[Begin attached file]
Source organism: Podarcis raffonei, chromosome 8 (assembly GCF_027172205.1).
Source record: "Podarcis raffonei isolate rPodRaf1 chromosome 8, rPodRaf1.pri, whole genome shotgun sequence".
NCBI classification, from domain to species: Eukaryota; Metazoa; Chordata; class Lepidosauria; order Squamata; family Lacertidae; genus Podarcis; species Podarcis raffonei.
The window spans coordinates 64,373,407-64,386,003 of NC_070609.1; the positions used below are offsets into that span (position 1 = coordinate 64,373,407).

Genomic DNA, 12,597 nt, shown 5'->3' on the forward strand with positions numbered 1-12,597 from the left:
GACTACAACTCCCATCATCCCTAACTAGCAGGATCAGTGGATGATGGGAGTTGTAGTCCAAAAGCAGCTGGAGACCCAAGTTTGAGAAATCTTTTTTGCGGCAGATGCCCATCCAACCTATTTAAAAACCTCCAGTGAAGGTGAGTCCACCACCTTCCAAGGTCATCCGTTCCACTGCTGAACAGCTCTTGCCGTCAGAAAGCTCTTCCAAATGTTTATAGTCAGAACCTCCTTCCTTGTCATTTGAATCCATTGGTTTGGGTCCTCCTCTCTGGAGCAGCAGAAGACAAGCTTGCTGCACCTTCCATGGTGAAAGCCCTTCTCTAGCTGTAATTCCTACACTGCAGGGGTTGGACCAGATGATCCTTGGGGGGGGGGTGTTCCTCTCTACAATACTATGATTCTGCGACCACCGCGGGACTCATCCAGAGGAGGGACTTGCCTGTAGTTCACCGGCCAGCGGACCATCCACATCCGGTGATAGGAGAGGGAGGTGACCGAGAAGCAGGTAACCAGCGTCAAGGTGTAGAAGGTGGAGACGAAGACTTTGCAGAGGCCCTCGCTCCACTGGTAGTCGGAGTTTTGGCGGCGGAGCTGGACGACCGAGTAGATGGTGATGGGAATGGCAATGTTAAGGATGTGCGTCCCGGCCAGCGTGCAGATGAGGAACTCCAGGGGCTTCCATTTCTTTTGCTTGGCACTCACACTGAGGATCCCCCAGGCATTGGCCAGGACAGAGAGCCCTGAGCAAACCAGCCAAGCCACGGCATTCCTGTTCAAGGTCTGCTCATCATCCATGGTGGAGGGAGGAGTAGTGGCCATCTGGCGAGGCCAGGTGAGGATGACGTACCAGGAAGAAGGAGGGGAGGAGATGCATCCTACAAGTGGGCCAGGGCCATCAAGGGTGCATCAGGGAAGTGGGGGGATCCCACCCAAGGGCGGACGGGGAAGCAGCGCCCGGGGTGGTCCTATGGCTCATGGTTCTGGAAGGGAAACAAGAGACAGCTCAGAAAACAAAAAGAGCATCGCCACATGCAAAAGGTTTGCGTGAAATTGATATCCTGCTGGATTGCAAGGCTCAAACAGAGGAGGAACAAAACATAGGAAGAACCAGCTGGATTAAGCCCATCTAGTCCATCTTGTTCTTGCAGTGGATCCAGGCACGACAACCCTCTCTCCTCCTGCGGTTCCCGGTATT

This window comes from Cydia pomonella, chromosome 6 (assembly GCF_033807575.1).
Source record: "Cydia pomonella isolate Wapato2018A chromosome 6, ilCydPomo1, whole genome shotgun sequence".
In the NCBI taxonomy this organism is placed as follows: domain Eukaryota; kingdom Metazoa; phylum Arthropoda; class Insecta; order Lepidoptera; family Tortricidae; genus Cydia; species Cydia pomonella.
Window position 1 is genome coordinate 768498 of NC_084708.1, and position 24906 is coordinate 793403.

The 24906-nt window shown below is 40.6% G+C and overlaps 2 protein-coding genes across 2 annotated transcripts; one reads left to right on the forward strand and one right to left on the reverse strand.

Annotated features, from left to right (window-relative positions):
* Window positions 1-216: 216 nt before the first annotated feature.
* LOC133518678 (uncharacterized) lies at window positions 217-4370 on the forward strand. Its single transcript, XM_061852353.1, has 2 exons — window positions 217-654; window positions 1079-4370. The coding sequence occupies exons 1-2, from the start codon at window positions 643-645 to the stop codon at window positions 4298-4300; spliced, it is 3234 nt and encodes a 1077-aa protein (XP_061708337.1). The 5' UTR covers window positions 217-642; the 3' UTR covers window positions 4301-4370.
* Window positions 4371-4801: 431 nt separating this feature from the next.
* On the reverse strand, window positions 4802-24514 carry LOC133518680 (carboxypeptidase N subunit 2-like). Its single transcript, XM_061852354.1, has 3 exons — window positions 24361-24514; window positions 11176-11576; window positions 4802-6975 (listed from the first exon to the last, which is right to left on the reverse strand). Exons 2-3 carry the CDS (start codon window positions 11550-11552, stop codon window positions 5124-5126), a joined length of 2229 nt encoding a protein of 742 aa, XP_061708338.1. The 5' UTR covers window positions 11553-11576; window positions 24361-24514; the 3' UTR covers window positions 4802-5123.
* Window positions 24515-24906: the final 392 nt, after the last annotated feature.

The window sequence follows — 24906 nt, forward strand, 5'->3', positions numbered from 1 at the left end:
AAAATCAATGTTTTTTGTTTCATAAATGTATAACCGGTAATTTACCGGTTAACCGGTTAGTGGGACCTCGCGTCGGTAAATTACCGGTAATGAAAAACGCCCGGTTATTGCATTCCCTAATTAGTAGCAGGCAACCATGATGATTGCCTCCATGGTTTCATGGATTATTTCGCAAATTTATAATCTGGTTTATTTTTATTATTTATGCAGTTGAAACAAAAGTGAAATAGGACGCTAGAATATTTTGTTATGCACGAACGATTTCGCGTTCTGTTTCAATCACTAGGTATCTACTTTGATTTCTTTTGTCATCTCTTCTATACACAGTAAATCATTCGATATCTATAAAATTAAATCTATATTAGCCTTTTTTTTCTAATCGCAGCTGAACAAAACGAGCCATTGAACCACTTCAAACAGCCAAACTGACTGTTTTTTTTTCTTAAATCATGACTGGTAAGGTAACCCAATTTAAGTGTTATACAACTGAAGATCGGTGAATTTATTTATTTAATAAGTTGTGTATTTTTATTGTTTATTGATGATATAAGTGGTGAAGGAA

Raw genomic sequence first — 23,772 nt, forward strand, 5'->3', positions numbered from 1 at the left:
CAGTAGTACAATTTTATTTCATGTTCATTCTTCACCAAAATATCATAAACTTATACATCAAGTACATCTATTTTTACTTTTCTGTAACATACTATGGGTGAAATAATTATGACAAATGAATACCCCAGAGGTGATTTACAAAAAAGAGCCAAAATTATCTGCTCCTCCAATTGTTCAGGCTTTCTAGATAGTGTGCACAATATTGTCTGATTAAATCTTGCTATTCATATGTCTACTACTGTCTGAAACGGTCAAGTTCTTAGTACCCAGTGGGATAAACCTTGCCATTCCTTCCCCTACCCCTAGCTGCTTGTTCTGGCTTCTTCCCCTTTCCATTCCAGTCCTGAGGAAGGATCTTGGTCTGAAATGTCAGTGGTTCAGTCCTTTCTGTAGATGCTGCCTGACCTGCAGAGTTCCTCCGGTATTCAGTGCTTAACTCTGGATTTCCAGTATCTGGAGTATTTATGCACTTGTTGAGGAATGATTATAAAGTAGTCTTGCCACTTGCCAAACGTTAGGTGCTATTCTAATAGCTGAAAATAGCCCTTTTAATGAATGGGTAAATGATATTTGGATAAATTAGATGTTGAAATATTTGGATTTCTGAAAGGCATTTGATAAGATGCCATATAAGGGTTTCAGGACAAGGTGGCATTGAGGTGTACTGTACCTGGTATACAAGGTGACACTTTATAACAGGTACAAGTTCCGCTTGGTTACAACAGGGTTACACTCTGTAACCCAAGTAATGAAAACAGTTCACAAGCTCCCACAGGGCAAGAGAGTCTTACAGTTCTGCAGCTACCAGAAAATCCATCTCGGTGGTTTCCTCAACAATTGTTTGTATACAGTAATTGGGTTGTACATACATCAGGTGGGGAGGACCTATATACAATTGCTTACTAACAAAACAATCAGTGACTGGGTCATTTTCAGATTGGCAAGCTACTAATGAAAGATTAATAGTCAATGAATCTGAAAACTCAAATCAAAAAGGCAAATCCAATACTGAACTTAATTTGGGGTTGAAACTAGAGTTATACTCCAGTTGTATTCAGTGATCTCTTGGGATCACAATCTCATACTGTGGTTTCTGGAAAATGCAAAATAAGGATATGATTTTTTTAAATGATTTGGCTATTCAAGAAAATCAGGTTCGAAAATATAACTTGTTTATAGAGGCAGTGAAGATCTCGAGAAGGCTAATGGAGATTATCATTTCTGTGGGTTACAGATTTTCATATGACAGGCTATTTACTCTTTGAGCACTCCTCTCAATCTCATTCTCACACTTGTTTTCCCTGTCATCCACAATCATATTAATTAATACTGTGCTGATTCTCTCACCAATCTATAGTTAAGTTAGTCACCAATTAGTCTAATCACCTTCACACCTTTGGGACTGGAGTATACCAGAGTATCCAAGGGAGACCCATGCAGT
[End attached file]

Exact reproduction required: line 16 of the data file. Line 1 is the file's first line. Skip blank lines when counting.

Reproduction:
* On the reverse strand, window positions 4802-24514 carry LOC133518680 (carboxypeptidase N subunit 2-like). Its single transcript, XM_061852354.1, has 3 exons — window positions 24361-24514; window positions 11176-11576; window positions 4802-6975 (listed from the first exon to the last, which is right to left on the reverse strand). Exons 2-3 carry the CDS (start codon window positions 11550-11552, stop codon window positions 5124-5126), a joined length of 2229 nt encoding a protein of 742 aa, XP_061708338.1. The 5' UTR covers window positions 11553-11576; window positions 24361-24514; the 3' UTR covers window positions 4802-5123.